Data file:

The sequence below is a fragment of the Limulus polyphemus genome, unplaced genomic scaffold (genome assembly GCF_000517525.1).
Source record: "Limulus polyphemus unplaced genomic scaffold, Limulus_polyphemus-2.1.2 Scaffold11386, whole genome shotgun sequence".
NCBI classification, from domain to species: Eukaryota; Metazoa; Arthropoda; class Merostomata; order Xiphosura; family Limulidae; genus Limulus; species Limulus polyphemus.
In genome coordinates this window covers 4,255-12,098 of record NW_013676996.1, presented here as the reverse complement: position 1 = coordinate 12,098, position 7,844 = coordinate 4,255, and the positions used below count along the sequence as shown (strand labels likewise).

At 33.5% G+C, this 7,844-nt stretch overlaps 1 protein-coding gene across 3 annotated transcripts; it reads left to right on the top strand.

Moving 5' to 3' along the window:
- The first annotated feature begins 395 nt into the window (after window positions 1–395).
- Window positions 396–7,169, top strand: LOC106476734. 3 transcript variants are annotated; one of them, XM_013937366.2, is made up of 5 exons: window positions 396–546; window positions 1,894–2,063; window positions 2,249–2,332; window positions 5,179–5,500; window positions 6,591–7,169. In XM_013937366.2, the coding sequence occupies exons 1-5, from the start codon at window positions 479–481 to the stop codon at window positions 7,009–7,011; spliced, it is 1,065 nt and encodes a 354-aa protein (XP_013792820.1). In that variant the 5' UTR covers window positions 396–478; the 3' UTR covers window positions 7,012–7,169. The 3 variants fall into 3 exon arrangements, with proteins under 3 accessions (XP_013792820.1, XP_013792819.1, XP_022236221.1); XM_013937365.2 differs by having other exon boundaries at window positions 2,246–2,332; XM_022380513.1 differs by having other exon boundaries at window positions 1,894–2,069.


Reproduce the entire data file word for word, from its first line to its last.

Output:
The sequence below is a fragment of the Limulus polyphemus genome, unplaced genomic scaffold (genome assembly GCF_000517525.1).
Source record: "Limulus polyphemus unplaced genomic scaffold, Limulus_polyphemus-2.1.2 Scaffold11386, whole genome shotgun sequence".
NCBI classification, from domain to species: Eukaryota; Metazoa; Arthropoda; class Merostomata; order Xiphosura; family Limulidae; genus Limulus; species Limulus polyphemus.
In genome coordinates this window covers 4,255-12,098 of record NW_013676996.1, presented here as the reverse complement: position 1 = coordinate 12,098, position 7,844 = coordinate 4,255, and the positions used below count along the sequence as shown (strand labels likewise).

At 33.5% G+C, this 7,844-nt stretch overlaps 1 protein-coding gene across 3 annotated transcripts; it reads left to right on the top strand.

Moving 5' to 3' along the window:
- The first annotated feature begins 395 nt into the window (after window positions 1–395).
- Window positions 396–7,169, top strand: LOC106476734. 3 transcript variants are annotated; one of them, XM_013937366.2, is made up of 5 exons: window positions 396–546; window positions 1,894–2,063; window positions 2,249–2,332; window positions 5,179–5,500; window positions 6,591–7,169. In XM_013937366.2, the coding sequence occupies exons 1-5, from the start codon at window positions 479–481 to the stop codon at window positions 7,009–7,011; spliced, it is 1,065 nt and encodes a 354-aa protein (XP_013792820.1). In that variant the 5' UTR covers window positions 396–478; the 3' UTR covers window positions 7,012–7,169. The 3 variants fall into 3 exon arrangements, with proteins under 3 accessions (XP_013792820.1, XP_013792819.1, XP_022236221.1); XM_013937365.2 differs by having other exon boundaries at window positions 2,246–2,332; XM_022380513.1 differs by having other exon boundaries at window positions 1,894–2,069.